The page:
My, kitty has claws. I'm all for letting opera folks have at it on this blog (strange how such folks can be the nastiest of all high-culture society) , but if you're going to come after me, I'll just have to butt in. I've always been interested in voices, not faces. And that baritone simply had the best voice of the lot to my ears. For what it's worth, those ears have been reviewing opera profesisonally for more than 30 years, more than 20 of them for Opera News and England's Opera magazine.) Obviously, we all hear singers differently. But I'd like to think most folks would, like me, find intrusive vibrato, weak pitch, steely tone and all-too-evident straining a problem. The baritone in question didn't have any of those drawbacks, but rather had the notes, the timbre and the style to make a favorable impression. To tell the turth, I didn't enjoy looking at him as he sang; too many pained facial expressions for my taste. I averted my eyes after a few seconds (so much for my interest in supposedly pretty faces), and enjoyed the experience more. TS

Those of you who know me well know I am vehemently opposed to sharing my opinion in this format. The fact that I am driven to do so should indicate how passionately I feel about this group and their efforts to grow an engaged audience for an art form that is near and dear to so many of us. These performances are certain to have done just that. As a singer sitting on the first row of the chorus I was perfectly positioned to see how engaged that audience was, and it was a thrilling thing to behold. From the first notes sounded through the thunderous applause those faces were awash with emotions ranging from rapture to tears. The silences alone, so rarely achieved in any concert hall, were a testament of how taken they were with this performance, poised to hear the next thoughtfully nuanced phrase from such emotionally expressive and powerful singing. The praise of the voices and musicianship could be heard echoed in the crowds throughout intermission as they eagerly returned to their seats for more. This was not a crowd disappointed by anything amateur from any angle, but a crowd moved by what has made those who truly love opera so dedicated to it: exceptional musical scores brought to life through impassioned and stunning vocalism.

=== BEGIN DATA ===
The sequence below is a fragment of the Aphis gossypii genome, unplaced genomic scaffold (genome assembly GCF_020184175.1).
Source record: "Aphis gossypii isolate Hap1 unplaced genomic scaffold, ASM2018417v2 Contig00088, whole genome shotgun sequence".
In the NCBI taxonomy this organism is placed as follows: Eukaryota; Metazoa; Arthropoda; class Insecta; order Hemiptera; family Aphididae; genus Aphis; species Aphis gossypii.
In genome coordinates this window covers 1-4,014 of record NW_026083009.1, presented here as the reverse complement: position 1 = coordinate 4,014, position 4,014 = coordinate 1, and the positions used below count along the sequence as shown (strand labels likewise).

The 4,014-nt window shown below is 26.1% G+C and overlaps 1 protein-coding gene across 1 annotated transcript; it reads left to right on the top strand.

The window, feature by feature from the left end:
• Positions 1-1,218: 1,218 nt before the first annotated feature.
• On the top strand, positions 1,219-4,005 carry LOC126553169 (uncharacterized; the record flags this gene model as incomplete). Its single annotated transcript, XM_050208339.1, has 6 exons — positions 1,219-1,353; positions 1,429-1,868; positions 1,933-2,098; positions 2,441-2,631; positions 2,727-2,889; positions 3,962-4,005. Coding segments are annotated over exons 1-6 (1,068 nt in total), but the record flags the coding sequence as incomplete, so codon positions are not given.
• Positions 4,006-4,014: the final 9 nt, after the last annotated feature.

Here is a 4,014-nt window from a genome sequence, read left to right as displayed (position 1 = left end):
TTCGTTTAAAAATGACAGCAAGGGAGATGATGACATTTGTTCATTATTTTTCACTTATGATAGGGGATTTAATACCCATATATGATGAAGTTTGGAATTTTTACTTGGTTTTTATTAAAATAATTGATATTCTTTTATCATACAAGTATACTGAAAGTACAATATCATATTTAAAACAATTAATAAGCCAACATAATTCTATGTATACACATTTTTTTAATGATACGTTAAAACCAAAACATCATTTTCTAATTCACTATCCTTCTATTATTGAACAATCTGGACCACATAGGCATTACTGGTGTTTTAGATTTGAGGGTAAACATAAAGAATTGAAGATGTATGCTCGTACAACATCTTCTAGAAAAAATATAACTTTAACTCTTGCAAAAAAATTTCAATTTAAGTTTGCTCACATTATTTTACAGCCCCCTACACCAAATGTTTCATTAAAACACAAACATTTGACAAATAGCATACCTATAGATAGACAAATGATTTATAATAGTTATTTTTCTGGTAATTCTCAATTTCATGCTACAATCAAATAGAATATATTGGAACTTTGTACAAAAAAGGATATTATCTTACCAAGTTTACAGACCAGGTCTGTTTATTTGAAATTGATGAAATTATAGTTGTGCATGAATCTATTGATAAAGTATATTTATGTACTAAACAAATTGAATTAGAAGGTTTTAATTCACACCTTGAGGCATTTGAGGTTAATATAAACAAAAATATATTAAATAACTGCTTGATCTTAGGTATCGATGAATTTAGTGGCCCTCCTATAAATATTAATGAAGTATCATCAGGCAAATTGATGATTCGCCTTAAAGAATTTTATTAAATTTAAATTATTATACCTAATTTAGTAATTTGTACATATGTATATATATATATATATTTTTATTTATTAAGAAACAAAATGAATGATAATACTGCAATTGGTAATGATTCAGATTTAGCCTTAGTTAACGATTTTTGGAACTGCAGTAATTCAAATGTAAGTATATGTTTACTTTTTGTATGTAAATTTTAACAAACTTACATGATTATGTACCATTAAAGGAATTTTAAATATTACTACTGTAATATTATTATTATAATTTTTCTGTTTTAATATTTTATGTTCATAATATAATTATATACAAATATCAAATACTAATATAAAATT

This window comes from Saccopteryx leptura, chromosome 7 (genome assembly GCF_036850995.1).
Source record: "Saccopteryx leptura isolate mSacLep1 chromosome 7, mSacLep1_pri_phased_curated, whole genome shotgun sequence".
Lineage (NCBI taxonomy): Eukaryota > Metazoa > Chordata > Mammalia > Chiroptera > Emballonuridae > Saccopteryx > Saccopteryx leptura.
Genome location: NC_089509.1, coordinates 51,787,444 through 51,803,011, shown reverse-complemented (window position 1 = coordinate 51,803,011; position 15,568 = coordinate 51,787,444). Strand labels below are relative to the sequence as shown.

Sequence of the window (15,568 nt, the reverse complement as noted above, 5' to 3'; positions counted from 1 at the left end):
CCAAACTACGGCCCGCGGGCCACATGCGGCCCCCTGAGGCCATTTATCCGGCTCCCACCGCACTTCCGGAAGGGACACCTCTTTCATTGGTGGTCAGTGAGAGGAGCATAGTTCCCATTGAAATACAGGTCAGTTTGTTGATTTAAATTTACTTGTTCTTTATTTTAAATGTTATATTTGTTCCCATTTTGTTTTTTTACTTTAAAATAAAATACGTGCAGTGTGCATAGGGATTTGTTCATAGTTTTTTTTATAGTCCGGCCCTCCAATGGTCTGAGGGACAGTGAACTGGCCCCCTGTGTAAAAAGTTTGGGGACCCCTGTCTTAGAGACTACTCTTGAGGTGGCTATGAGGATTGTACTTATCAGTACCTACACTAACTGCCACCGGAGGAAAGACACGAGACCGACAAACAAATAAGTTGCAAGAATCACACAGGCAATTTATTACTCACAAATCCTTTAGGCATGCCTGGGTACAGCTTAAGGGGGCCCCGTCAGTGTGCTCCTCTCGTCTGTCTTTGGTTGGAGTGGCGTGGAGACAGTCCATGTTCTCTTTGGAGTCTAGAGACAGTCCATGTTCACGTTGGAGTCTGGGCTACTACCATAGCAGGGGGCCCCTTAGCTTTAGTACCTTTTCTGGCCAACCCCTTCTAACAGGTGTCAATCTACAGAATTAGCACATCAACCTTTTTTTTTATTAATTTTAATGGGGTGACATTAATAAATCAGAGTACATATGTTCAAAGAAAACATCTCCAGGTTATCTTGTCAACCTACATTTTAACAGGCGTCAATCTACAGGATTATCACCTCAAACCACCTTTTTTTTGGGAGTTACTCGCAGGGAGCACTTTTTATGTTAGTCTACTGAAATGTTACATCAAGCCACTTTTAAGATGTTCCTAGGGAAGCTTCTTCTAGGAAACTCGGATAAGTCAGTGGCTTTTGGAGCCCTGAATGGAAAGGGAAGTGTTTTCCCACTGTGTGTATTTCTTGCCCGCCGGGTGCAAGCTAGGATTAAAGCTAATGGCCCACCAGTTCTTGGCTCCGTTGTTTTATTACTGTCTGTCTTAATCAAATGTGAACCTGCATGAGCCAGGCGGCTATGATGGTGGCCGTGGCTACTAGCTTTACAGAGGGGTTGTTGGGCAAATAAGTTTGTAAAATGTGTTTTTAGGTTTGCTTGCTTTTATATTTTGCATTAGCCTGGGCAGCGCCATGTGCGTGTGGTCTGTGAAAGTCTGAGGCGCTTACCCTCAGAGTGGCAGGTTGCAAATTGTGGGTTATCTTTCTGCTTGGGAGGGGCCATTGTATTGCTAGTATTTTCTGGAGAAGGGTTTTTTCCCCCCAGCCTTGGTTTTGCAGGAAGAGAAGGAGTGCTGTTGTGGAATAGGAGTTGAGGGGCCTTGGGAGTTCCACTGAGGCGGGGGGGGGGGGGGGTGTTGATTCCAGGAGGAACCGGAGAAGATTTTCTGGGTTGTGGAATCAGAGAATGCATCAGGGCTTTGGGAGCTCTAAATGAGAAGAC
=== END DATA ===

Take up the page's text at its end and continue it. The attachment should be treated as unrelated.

I am not what anyone would call a forgiving audience member. I struggle constantly sitting through performances thinking ‘why?’. Why did they hire that singer from Uzbekistan when I know four dozen more talented artists here in Baltimore? Why did the director hire ‘opera Barbie’ or ‘opera Ken-doll’ then try to hide the fact that they hired a pretty thing that can’t sing with gratuitous nudity, cheap laughs or staging spectacles that detract from the music? Why do people not remember that singing is what drew them to opera in the first place? Why do directors think a traditional Bohème isn’t good enough to stand on its own, then choose to perform it in English set in a trailer park in the Mississippi delta? Is dumbing down the art really the only way to cultivate new audiences? Wouldn’t brilliant singing, sensitive playing and relevant stagecraft do that on its own? After all, it has worked for the past four hundred years…

I can honestly say this weekend’s concert opera performances are the first time since the premier of Lizzie Borden at City Opera that I have not caught myself asking ‘why?’. Instead I walked home from both performances remembering why. Why I was drawn to love this art in the first place. Why we all make such sacrifices personally and professionally for it every day. The astounding singing at the Engineer’s Society this weekend did everything imaginable to show the audience why these works are important, why they are relevant and why they remain masterpieces.